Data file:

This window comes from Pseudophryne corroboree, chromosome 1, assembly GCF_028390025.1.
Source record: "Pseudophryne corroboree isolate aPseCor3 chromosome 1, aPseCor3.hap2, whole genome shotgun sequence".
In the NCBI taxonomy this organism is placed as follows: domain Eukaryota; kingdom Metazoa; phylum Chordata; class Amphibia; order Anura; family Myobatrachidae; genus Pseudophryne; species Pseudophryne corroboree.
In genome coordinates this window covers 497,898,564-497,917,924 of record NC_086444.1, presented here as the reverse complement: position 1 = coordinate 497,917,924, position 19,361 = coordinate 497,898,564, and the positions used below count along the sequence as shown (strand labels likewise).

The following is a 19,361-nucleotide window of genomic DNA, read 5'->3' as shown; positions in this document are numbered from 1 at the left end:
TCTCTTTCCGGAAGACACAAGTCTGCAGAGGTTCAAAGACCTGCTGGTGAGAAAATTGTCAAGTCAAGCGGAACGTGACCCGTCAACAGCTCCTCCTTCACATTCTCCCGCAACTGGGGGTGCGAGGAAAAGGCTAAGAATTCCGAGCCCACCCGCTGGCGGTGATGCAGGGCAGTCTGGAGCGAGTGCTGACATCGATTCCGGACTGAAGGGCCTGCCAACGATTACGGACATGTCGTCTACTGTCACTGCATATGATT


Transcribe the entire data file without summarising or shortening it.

This window comes from Pseudophryne corroboree, chromosome 1, assembly GCF_028390025.1.
Source record: "Pseudophryne corroboree isolate aPseCor3 chromosome 1, aPseCor3.hap2, whole genome shotgun sequence".
In the NCBI taxonomy this organism is placed as follows: domain Eukaryota; kingdom Metazoa; phylum Chordata; class Amphibia; order Anura; family Myobatrachidae; genus Pseudophryne; species Pseudophryne corroboree.
In genome coordinates this window covers 497,898,564-497,917,924 of record NC_086444.1, presented here as the reverse complement: position 1 = coordinate 497,917,924, position 19,361 = coordinate 497,898,564, and the positions used below count along the sequence as shown (strand labels likewise).

The following is a 19,361-nucleotide window of genomic DNA, read 5'->3' as shown; positions in this document are numbered from 1 at the left end:
TCTCTTTCCGGAAGACACAAGTCTGCAGAGGTTCAAAGACCTGCTGGTGAGAAAATTGTCAAGTCAAGCGGAACGTGACCCGTCAACAGCTCCTCCTTCACATTCTCCCGCAACTGGGGGTGCGAGGAAAAGGCTAAGAATTCCGAGCCCACCCGCTGGCGGTGATGCAGGGCAGTCTGGAGCGAGTGCTGACATCGATTCCGGACTGAAGGGCCTGCCAACGATTACGGACATGTCGTCTACTGTCACTGCATATGATT